Unheralded during the current CV-19 pandemic, the government introduced on 6 April 2020 strict new reporting requirements in relation to the disposal of residential property where a capital gain is made.
At present, reporting on capital gains is usually made in an individual’s tax return at the end of the tax year.
The new law introduces a 30-day reporting requirement from the date of completion of the ‘disposal’ (sale or gift).
Certain disposals, such as disposals between husband and wife or civil partners, are excluded on the basis that they are deemed no gain/ no loss disposals.
It will also be unnecessary to make a return where the gains on the disposal do not exceed the individual’s annual exempt amount which for 2020/2021 will be £12,300.00.
Furthermore, no return will be required where any capital gain is exempt from charge. The most obvious example of this is on the sale of an individual’s main residence which will be exempt.
Where an exemption or relief does not apply, and the gain is likely to exceed the annual exempt amount, a return must be filed within 30 days of completion and will have to be accompanied by a payment on account of the CGT which is due.
It is envisaged that a seller may not have all the relevant information available to him at the point a return is filed, so it is possible to make a reasonable estimate and to make a payment on account.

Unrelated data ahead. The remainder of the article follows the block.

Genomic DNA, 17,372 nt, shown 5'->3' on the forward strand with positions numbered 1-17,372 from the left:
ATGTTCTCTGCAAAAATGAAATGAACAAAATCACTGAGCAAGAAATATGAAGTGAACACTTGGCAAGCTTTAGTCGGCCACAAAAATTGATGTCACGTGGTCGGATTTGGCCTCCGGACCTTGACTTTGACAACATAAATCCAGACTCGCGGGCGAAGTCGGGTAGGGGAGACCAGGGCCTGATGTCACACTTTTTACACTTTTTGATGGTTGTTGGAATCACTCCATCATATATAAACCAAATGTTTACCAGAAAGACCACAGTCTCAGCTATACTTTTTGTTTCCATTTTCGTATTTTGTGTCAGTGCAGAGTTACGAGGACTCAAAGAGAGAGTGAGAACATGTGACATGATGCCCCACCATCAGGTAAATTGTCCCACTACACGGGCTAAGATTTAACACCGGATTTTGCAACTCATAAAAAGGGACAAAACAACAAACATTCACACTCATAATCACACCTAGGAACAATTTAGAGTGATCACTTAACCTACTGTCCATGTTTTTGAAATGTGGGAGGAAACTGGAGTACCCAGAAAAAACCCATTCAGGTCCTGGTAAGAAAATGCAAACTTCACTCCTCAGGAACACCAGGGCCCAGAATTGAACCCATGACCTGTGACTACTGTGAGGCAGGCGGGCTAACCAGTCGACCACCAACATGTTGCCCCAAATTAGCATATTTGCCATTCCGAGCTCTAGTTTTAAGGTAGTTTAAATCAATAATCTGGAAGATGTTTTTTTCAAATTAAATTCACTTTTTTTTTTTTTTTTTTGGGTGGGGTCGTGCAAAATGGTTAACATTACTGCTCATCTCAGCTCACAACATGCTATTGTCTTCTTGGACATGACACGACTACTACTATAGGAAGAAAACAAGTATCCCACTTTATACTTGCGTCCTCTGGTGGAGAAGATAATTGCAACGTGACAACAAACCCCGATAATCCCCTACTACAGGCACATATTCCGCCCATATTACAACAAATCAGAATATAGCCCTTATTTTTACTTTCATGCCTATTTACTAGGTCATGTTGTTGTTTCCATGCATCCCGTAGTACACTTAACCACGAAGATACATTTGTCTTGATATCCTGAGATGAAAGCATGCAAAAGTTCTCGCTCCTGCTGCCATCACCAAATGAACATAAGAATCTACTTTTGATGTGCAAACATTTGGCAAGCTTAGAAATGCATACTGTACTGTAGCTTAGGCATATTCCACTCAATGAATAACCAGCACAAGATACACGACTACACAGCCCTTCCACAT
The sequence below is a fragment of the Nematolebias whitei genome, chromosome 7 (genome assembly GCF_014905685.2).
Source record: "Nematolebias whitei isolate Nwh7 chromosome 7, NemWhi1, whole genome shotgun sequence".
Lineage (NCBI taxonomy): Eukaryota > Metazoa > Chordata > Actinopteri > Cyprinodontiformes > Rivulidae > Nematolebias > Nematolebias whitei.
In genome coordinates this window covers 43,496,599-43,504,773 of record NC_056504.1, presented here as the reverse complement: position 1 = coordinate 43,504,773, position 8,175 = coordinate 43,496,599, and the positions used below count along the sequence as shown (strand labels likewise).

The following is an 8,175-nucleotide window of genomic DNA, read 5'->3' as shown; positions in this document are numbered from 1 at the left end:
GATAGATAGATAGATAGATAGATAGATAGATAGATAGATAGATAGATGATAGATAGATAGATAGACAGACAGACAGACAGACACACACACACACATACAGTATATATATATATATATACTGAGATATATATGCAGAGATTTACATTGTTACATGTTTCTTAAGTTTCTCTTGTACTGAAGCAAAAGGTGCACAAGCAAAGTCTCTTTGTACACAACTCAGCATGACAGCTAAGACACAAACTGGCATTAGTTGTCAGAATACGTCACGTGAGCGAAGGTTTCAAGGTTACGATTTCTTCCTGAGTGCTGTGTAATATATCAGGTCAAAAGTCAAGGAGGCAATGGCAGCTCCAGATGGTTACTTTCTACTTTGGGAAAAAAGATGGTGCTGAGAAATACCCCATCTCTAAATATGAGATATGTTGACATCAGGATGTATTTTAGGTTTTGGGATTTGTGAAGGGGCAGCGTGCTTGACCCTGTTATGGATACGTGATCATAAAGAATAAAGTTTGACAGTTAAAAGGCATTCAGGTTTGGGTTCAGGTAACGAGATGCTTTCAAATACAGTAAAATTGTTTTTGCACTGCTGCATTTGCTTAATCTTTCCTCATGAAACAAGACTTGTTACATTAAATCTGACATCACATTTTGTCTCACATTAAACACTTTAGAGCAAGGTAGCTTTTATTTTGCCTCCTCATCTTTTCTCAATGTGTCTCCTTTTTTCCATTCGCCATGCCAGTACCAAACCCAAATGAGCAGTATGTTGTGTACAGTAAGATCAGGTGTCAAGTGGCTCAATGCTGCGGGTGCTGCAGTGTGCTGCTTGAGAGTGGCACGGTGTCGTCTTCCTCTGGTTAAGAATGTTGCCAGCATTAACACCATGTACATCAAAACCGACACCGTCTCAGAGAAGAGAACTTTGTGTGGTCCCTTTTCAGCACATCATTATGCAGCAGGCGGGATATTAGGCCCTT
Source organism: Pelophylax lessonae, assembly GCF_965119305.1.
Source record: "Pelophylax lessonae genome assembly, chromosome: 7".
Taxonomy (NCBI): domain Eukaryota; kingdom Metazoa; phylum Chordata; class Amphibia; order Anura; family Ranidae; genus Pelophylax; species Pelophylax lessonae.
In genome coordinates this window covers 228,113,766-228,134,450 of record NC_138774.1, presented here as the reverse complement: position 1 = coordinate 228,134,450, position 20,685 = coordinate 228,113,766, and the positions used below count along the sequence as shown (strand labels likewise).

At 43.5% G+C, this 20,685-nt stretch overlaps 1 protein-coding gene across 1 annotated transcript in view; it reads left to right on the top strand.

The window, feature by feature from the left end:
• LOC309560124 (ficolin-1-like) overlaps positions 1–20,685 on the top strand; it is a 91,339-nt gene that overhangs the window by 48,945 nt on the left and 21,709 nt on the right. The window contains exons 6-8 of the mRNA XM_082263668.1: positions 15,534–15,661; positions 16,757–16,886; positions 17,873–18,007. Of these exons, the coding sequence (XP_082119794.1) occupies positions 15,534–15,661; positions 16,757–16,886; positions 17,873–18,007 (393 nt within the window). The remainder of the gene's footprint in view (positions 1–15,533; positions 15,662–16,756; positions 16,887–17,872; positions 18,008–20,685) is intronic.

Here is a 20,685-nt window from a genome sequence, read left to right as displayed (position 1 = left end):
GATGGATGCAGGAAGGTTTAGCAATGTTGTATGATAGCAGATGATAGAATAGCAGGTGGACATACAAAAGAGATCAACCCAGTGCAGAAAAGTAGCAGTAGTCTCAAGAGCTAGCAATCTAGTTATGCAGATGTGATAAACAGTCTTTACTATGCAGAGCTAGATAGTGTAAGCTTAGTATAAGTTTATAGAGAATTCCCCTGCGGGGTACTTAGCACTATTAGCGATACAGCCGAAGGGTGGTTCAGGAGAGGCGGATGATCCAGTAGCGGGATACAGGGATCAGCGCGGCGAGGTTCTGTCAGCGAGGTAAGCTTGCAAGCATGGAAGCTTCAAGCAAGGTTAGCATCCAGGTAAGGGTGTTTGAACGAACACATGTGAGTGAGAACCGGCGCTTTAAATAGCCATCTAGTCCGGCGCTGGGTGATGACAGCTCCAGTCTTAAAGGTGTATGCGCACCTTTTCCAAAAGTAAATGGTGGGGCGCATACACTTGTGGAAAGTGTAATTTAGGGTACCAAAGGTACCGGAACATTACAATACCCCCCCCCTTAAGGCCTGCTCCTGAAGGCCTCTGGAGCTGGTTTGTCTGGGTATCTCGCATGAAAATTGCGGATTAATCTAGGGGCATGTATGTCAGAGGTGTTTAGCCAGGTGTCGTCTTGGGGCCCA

These new reporting requirements will clearly apply to sellers of second homes and buy to let properties.
Less obviously, where an individual has occupied residential property as his or her main residence, but also used parts of it for business, relief on those parts which have been used wholly or exclusively for business may be disapplied, resulting in a capital gain accruing. In those circumstances, it will be necessary to make an apportionment of any gain which has accrued on the disposal, and to make a return if the gain exceeds the individual’s annual exempt amount.
As with most tax legislation, the devil is often in the detail, but the principle is clear. If you are the owner of a second home or buy to let property or have a main residence where a significant part of the premises is used for business, you may well have to file a return under the new legislation. Failure to do so may lead to interest and penalties being payable.
If you would like any further information about the matters raised in this article or more generally relating to property and commercial matters please contact our Glyn Evans on 01934 637911 or email@example.com